Pakistani jihadists rally against restoration of Pakistan-U.S. ties: Sources in Pakistan report that jihadist groups are trying to prevent a rapprochement between Pakistan the United States and the reopening ofnato supply routes into Afghanistan following the nato bombing raid late last month that killed several Pakistani soldiers, according to Courcy’s Intelligence Brief. A rally led by Jamaat-ud-Daawa was held on December 18 in Lahore, and the group promised a huge protest campaign if the natolines of supply are reopened. Jamaat-i-Islami held a rally in Peshawar, and the more moderate Minhjul Quran held a “public awareness” event in Rawalpindi. Meanwhile, Courcy’s Intelligence Brief reports, “The U.S. ambassador to Pakistan, Cameron Munter, has been in full damage-limitation mode, attending an inter-faith dialogue in Islamabad on December 19, joining prayers for the dead soldiers, and meeting with Imran Khan, the charismatic former cricketer who heads Pakistan Tehrik-i-Insaf, to ask his help in improving ties between Pakistan and the U.S. In another sign of the U.S.’s desperation to restore ties, the cia has suspended the firing of missiles from drones at suspected militant targets in Pakistani tribal areas” (December 21 and 28). The rapid decline of America’s power is on clear display as it desperately seeks Pakistan’s cooperation with the war in Afghanistan. Anti-U.S. sentiment runs high among the Pakistani populace as well as within the intelligence service and government. We can expect relations between America and Pakistan to remain strained, whatever short-term reconciliation may be achieved.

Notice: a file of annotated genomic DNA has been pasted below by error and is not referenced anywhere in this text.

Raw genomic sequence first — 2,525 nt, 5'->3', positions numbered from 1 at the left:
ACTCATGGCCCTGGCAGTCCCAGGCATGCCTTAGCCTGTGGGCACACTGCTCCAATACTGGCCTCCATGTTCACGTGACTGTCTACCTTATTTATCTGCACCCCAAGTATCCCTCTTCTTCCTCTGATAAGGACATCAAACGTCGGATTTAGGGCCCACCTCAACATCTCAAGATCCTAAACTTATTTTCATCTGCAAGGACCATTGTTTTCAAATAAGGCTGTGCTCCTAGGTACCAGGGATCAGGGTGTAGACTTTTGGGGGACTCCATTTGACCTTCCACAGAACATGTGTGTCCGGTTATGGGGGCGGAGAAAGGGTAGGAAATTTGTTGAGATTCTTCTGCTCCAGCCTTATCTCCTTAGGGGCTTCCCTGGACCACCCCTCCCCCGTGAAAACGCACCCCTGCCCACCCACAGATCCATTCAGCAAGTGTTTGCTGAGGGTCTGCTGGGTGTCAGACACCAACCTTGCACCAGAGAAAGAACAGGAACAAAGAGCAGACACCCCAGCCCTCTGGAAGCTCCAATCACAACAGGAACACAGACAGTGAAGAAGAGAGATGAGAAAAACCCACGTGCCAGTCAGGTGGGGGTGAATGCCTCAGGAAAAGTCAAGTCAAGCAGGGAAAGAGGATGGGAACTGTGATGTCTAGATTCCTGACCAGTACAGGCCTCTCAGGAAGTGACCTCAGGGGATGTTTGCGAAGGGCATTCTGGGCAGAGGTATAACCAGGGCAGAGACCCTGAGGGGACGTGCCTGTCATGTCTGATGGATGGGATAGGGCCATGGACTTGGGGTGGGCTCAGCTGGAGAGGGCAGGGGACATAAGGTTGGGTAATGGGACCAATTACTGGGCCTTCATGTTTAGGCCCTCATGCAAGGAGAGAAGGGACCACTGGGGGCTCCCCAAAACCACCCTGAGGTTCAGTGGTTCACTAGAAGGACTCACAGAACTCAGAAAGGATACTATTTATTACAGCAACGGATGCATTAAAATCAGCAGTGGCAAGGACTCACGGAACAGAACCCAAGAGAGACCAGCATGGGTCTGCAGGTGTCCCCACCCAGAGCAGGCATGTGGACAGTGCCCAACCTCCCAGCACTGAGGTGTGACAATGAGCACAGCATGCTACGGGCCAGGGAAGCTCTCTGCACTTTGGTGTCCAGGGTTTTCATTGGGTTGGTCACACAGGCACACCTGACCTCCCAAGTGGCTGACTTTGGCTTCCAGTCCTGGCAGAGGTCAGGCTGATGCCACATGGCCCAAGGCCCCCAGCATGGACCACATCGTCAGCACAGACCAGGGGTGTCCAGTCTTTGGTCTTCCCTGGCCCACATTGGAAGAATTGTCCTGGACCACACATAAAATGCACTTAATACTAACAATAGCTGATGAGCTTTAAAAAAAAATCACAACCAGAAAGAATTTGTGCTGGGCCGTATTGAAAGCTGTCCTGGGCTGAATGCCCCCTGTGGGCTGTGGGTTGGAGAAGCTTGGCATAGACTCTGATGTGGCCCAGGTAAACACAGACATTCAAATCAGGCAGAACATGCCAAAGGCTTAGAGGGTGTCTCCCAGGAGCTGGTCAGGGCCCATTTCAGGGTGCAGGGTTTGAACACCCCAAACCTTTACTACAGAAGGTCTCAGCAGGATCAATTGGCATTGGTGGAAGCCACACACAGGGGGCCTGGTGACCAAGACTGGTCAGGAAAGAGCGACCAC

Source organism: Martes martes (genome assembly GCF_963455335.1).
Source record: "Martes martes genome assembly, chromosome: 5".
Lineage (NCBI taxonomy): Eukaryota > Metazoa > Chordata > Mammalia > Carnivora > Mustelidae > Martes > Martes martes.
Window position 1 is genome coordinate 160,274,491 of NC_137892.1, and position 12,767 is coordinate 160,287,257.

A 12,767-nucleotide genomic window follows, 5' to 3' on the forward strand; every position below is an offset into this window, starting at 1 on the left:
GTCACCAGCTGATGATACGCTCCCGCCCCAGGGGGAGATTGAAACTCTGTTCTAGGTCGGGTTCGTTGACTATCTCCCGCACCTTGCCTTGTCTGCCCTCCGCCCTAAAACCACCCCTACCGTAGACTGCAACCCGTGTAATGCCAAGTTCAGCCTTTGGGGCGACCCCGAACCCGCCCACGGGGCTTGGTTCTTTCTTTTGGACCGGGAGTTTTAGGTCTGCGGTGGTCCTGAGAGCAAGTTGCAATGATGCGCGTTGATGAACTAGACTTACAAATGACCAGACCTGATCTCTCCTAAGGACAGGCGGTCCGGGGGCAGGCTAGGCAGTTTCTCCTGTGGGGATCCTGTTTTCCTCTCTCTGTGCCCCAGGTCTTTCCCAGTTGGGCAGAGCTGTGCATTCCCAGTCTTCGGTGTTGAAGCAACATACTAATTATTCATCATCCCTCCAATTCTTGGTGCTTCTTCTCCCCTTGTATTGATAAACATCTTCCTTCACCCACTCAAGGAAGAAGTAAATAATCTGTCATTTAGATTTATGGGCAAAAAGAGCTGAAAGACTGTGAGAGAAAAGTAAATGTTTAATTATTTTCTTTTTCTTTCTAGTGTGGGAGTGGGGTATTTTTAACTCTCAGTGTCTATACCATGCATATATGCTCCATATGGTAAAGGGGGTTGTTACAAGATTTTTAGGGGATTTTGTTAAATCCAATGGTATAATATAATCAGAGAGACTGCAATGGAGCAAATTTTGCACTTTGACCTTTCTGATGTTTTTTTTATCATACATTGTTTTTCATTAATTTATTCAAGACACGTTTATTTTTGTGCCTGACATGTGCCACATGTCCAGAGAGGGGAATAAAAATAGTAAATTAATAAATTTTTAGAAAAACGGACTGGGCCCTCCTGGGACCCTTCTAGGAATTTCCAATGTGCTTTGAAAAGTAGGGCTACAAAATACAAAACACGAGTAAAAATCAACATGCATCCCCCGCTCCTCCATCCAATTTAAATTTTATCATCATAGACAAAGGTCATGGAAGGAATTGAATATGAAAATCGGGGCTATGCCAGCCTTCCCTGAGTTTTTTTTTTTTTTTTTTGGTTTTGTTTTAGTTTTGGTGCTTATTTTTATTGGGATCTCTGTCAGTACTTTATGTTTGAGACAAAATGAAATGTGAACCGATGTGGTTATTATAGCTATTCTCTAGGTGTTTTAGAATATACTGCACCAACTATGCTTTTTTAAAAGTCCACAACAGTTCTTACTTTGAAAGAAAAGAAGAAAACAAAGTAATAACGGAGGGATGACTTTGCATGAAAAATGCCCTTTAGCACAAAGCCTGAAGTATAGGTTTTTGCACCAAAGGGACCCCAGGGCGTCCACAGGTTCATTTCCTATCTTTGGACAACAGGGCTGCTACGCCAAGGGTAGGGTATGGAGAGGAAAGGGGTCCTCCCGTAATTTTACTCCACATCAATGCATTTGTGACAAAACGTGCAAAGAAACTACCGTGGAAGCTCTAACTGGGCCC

The Netherlands shocked by Catholic child abuse: Details from yet another shocking Catholic child abuse scandal emerged as a commission investigating abuse published its report December 16. Church officials knew about the rampant abuse suffered by thousands of children over 65 years but did nothing because they did not want to create a scandal. Between 10,000 and 20,000 children were abused in church institutions since 1945, the commission found. It found that one in 10 Dutch children suffer some kind of sexual abuse in general society. But that number doubled, to one in five, for children who spent part of their time in either an orphanage or boarding school—regardless of whether the institution was Catholic or not. Abuse victim Bert Smeets said the report did not investigate in enough detail. “What was happening was sexual abuse, violence, spiritual terror, and that should have been investigated,” he said. “It remains vague. All sorts of things happened, but nobody knows exactly what or by whom. This way they avoid responsibility.” An America group, the Center for Constitutional Rights, said this was “yet another example of the widespread and systematic nature of the problem of child sex crimes in the Catholic Church.” The report is just more evidence of the evil endemic to the Catholic Church, and how officials won’t confront it because the reputation of their church is too important to them.